"64. (1) In computing the total income of any individual, there shall be included all such income as arises directly or indirectly—...

(iii) subject to the provisions of clause (i) of section 27, to the spouse of such individual from assets transferred directly or indirectly to the spouse by such individual otherwise than for adequate consideration or in connection with an agreement to live apart."

In view of the finding of the Tribunal that pursuant to the deeds dated December 5, 1938, and November 23, 1940, the immovable properties are either directly or indirectly transferred by the assessee-husband to the wife, the question arises whether such a transfer was for "adequate consideration". If the transfer is for adequate consideration, then, naturally, the income of the wife from the properties cannot be includible in the income of the husband; but if these properties are transferred otherwise than for adequate consideration in favour of the wife, then the income of the wife in respect of those properties will be includible in the income of the husband during the relevant assessment years.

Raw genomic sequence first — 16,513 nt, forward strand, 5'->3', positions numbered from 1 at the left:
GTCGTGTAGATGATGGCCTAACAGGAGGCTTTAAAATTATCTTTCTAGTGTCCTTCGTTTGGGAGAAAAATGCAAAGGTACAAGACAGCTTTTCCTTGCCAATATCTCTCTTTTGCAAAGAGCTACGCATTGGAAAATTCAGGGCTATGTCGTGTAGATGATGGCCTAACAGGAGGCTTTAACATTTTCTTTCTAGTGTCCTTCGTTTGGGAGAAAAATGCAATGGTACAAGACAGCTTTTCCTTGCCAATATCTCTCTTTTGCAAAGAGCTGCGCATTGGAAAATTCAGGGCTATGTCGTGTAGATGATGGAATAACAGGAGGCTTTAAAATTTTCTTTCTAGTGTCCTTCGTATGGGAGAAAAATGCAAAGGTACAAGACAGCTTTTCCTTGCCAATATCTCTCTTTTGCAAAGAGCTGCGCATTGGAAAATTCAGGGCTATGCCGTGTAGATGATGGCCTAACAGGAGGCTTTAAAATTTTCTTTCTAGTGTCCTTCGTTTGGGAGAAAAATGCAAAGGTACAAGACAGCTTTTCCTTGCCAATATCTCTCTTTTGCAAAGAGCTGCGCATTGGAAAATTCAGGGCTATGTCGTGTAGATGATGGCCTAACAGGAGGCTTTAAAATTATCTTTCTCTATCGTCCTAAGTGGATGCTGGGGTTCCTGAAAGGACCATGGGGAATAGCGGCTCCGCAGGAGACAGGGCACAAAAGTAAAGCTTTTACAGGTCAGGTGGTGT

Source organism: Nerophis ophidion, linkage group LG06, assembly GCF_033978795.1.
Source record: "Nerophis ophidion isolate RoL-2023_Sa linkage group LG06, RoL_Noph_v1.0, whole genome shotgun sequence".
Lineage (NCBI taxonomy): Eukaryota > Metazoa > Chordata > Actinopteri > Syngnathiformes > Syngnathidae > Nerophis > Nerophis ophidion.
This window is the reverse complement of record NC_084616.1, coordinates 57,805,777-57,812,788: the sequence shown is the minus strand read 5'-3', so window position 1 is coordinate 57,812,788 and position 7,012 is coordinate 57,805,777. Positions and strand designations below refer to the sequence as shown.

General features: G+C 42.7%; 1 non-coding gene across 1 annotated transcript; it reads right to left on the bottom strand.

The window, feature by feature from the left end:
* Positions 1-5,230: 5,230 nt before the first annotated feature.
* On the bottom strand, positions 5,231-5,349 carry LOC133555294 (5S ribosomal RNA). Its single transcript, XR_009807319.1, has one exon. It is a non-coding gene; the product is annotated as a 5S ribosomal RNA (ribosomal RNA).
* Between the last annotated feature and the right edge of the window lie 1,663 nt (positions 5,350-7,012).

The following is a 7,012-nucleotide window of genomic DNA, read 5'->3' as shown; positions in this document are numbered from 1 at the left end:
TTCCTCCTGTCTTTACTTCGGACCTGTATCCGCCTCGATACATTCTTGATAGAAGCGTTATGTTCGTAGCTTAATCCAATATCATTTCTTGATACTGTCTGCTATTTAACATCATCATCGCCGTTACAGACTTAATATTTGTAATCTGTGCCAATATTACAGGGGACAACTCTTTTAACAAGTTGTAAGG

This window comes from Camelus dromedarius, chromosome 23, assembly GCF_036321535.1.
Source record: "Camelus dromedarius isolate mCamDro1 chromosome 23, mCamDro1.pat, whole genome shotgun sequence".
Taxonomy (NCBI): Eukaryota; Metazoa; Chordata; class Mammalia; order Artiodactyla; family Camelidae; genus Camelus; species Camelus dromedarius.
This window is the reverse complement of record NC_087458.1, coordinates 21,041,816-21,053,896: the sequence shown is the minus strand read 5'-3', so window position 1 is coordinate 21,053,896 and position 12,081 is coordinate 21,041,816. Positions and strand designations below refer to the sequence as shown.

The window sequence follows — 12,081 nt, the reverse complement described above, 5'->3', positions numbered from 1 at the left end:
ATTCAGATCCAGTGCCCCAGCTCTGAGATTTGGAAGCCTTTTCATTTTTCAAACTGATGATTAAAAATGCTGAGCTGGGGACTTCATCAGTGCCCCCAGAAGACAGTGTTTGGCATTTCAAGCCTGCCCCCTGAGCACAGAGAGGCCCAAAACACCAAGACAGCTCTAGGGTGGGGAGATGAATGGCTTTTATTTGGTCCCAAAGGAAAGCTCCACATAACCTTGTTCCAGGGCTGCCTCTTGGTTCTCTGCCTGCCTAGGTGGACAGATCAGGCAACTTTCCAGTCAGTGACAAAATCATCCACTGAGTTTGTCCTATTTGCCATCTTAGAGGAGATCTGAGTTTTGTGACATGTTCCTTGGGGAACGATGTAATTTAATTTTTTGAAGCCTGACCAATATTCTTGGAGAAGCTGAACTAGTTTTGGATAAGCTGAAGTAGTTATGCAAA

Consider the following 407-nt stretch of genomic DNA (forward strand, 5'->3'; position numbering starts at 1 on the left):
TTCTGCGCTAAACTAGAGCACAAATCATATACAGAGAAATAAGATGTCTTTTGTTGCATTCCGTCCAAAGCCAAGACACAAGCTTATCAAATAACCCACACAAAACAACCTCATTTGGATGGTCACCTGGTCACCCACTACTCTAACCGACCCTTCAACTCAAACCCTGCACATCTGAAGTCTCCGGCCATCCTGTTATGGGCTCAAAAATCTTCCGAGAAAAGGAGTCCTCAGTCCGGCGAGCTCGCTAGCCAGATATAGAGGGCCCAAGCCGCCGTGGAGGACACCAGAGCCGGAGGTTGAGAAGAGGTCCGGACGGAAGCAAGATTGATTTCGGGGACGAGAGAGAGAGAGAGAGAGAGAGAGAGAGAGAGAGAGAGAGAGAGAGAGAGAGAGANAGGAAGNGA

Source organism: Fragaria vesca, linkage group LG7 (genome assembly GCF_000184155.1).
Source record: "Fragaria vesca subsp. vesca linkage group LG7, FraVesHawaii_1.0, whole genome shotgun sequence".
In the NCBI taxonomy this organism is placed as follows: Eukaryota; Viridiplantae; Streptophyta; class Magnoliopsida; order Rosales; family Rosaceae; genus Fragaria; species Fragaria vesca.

Question then arises what is meant by "adequate consideration". Is this expression to be equated to "good consideration" or "valid consideration" or does it mean "consideration the value of which can be measured in terms of money or money's worth" as contended on behalf of the revenue? The provisions of section 64(1)(iii) have come up for consideration both before the Supreme Court and the other High Courts on more than one occasion and there are judicial pronouncements upon the meaning of the expression "adequate consideration" either occurring in this section or in the corresponding section of the Indian I.T. Act, 1922. It would be relevant in view of this position to refer to the relevant judicial pronouncements to which our attention has been drawn.